NEW YORK >> Arya Stark was no coddled child.
Born with a fiercely independent spirit, she spent her teens on "Game of Thrones" braving hardship, loneliness and combat. Physically small but handy with a sword, Arya's creed seemed to be "You go, girl!"
Her latest challenge, imposed at the end of last season: She was struck blind as punishment for going rogue with a personal hit list. She still has bloody scores to settle. How will she cope now?
Among the legions of characters on "Game of Thrones," Arya has remained one of its most popular throughout the first five seasons of this epic fantasy set in the make-believe continent of Westeros.
Now, as the sixth season nears (9 p.m. Sunday on HBO), "GOT" devotees are ravenous for any advance intel on the show and its stars — who include Peter Dinklage, Nikolaj Coster-Waldau, Lena Headey, Emilia Clarke, Aiden Gillen and Sophie Turner as well as Maisie Williams, now 19, who, since she was 12, has invested Arya with her feisty charm.
So far, no beans have been spilled by any "GOT" insiders — though producers revealed months ago that this season, the plot will veer away from the George R.R. Martin books on which the show is based. And rest assured, if you bother to press Williams on how Arya is dealing with sightlessness, she will say, in the nicest way possible, don't waste MY time or YOURS.
Arya was the British-born Williams' first acting job, landed after an open casting call — a splashy way to enter the profession.
"I didn't know much about television or HBO," she says. "The reason it was so exciting was not because I thought, 'Oh, this could be a really big TV show.' It was more like, 'Oh, look! Maisie got cast in SOMETHING!'"
Of course, no one knew back then what a global phenomenon "Game of Thrones" would be. Williams says that hit home for her at the kickoff for season 3.
"We had our first proper premiere in L.A., and that was the first time I saw lots of fans in one place, and lots of paparazzi and cameras," she says. "I never believed that kind of thing actually happened, and there I was, standing in the middle of it all. That was the first time I thought, 'Wow, my life is changing.'"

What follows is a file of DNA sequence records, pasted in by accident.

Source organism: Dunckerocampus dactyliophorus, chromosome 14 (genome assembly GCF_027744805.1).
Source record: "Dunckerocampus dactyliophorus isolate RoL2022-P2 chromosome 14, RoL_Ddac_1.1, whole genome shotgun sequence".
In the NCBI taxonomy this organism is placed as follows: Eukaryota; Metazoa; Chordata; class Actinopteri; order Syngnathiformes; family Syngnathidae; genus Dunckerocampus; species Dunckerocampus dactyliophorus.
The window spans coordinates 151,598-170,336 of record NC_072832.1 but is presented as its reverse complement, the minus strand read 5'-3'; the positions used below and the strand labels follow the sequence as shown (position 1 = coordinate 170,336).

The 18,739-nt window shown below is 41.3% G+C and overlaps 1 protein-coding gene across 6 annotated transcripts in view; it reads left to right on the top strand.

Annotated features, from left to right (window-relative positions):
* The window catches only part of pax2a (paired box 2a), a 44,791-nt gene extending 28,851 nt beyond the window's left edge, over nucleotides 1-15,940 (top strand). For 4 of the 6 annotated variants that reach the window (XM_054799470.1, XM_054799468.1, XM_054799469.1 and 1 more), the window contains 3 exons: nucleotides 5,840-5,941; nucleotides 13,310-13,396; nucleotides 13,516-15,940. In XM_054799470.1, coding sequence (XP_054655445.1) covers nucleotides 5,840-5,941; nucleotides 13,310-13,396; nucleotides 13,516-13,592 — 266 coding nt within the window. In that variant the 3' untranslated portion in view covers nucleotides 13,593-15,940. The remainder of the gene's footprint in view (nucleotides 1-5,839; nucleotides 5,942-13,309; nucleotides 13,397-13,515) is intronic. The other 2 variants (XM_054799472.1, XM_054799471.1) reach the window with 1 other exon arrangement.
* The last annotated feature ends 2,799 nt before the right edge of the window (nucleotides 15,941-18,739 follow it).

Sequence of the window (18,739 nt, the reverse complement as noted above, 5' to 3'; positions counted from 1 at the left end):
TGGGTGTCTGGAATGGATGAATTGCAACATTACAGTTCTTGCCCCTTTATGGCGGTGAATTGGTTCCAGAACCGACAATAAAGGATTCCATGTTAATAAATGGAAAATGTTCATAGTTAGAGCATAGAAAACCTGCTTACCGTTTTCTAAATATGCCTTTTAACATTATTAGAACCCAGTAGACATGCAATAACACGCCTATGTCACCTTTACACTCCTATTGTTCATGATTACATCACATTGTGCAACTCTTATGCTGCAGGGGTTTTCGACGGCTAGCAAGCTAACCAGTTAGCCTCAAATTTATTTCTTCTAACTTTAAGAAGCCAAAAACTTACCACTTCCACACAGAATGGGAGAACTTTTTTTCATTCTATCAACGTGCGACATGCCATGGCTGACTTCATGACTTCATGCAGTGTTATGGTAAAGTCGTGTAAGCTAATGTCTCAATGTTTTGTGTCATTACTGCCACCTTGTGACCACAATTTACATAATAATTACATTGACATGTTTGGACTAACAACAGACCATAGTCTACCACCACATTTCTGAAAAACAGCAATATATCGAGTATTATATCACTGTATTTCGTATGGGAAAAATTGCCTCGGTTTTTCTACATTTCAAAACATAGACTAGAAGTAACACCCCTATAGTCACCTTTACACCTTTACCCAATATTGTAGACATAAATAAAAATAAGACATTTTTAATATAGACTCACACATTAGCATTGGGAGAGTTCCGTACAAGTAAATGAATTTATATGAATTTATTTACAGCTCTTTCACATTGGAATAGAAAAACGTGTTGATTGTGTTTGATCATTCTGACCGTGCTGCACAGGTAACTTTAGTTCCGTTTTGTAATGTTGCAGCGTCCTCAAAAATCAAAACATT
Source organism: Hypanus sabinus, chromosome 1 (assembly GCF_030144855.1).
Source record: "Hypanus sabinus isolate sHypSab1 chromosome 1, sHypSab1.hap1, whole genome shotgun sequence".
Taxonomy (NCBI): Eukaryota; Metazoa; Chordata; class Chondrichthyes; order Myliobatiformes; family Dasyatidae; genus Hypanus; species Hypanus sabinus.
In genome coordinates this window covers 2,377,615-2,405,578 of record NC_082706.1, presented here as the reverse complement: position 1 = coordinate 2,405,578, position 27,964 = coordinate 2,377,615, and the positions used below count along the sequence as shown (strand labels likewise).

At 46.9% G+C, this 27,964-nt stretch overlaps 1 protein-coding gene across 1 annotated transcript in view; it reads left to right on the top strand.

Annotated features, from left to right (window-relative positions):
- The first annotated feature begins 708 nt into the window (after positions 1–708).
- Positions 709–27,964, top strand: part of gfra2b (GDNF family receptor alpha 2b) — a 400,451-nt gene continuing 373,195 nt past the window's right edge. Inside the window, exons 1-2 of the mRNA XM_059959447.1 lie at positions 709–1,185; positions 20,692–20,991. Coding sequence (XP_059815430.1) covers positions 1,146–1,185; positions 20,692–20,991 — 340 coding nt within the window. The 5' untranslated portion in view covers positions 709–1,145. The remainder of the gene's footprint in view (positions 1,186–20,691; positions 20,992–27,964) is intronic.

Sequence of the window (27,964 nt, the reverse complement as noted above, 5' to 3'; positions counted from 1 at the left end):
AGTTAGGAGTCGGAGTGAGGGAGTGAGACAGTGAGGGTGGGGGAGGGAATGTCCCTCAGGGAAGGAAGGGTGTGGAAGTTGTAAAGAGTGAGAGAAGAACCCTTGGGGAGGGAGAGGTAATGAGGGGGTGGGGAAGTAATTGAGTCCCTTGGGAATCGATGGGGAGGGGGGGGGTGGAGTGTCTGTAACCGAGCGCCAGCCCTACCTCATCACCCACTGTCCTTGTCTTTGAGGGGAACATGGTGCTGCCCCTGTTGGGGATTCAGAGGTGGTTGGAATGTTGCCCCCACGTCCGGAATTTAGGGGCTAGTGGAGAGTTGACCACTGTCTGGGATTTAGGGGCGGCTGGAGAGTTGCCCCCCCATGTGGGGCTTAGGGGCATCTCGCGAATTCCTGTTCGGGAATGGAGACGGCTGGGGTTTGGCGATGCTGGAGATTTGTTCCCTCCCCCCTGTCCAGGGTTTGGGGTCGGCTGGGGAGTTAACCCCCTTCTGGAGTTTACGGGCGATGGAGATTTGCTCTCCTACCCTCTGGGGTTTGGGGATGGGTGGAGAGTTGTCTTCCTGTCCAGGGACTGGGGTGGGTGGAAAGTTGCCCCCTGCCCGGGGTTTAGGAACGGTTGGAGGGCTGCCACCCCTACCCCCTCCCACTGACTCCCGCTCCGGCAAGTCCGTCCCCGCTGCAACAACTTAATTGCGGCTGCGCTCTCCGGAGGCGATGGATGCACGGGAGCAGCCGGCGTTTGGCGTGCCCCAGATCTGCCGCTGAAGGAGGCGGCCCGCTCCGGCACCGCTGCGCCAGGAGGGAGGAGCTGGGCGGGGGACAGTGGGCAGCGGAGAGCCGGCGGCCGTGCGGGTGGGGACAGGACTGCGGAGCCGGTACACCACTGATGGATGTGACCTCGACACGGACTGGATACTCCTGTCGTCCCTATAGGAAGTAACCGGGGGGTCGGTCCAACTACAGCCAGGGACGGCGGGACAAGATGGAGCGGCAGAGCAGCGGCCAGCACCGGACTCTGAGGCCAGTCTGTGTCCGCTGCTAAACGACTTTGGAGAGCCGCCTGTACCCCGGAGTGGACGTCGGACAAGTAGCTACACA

Since the beginning, she and Arya — each growing and learning — have followed somewhat parallel tracks in their development.
"I was just like Arya when I was little," she recalls. "I was no daughter of a lord like Arya, but I definitely preferred playing with my brothers more than with my sister. I used to watch my sister straightening and combing her hair and thought, 'Oooh, that looks like so much effort!'"
More fashion-forward than her sackcloth-clad alter ego, Williams during a recent interview is her own version of the woman-child Arya is becoming. She is five-foot-one, chatty and candid (except for "GOT" spoilers), and, though richly punctuating what she says with giggles, she speaks thoughtfully about her future beyond "Game of Thrones," whenever that may be.
"Just because I've had a very good opportunity and my foot is in the door doesn't mean my career is going to last forever," she says. "I have to fight for it. I have to prove that I can stay in this industry."
But the role of Arya, and the opportunity it has given Williams to grow with it, may very well help carry her across that gulch that leaves so many child actors behind, helping her transition into future adult roles.
"We are both very different girls now than the ones we were when we first met each other," Williams notes.
In the meantime, her current off-screen role includes keeping all those "GOT" secrets.
For instance: Even after seeing Jon Snow's apparent death on last season's finale, "GOT" fans have been dying to know whether Jon (Arya's beloved older brother, portrayed by Kit Harington) is really finished — or if that scene might have been a bit of narrative sleight-of-hand.
"When we do press, everyone asks about it," Williams says, "but we don't answer. It's like, 'Oooohh, do you think I'm gonna slip up and tell?'
"People feel like they want to know what's going to happen, but they don't really want to know. They wouldn't want it spoiled for them," she insists. "So it doesn't feel like I'm keeping a deep, dark secret. It feels like, 'Just wait! It's going to be so much better with you sitting down and watching it, than with me ruining it for you by explaining it now.'"
That leads her into a childhood recollection that unfolds like a wait-for-it parable for restless fans.
"My mom told me about this hole in the floorboard of her house when she was a girl," says Williams, "and she was able to watch what her parents wrapped for Christmas. Every year she would sit and watch. And then, every year, she was like, 'This isn't fun!' And so she covered the hole and stopped looking. She realized, 'I would rather have the surprise.'
"'Game of Thrones,' says Williams, "is exactly the same thing."